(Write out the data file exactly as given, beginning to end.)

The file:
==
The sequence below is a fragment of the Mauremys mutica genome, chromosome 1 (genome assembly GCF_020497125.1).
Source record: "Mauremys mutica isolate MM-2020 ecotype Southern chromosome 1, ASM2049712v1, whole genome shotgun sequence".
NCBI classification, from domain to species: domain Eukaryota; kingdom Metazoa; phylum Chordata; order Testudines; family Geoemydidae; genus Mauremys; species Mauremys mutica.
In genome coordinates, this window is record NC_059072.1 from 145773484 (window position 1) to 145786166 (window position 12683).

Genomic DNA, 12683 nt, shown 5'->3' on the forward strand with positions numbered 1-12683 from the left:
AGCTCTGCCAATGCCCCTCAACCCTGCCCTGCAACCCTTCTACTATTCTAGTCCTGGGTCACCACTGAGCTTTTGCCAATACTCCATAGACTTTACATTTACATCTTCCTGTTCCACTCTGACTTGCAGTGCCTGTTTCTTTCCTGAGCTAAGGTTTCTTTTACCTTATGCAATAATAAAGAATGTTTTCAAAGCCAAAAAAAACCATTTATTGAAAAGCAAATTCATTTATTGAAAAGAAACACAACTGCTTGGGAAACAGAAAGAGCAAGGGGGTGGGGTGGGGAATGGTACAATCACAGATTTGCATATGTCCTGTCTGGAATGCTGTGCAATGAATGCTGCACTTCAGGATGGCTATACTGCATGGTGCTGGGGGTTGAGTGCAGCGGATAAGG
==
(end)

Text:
The sequence below is a fragment of the Mauremys mutica genome, chromosome 1 (genome assembly GCF_020497125.1).
Source record: "Mauremys mutica isolate MM-2020 ecotype Southern chromosome 1, ASM2049712v1, whole genome shotgun sequence".
NCBI classification, from domain to species: domain Eukaryota; kingdom Metazoa; phylum Chordata; order Testudines; family Geoemydidae; genus Mauremys; species Mauremys mutica.
In genome coordinates, this window is record NC_059072.1 from 145773484 (window position 1) to 145786166 (window position 12683).

Genomic DNA, 12683 nt, shown 5'->3' on the forward strand with positions numbered 1-12683 from the left:
AGCTCTGCCAATGCCCCTCAACCCTGCCCTGCAACCCTTCTACTATTCTAGTCCTGGGTCACCACTGAGCTTTTGCCAATACTCCATAGACTTTACATTTACATCTTCCTGTTCCACTCTGACTTGCAGTGCCTGTTTCTTTCCTGAGCTAAGGTTTCTTTTACCTTATGCAATAATAAAGAATGTTTTCAAAGCCAAAAAAAACCATTTATTGAAAAGCAAATTCATTTATTGAAAAGAAACACAACTGCTTGGGAAACAGAAAGAGCAAGGGGGTGGGGTGGGGAATGGTACAATCACAGATTTGCATATGTCCTGTCTGGAATGCTGTGCAATGAATGCTGCACTTCAGGATGGCTATACTGCATGGTGCTGGGGGTTGAGTGCAGCGGATAAGG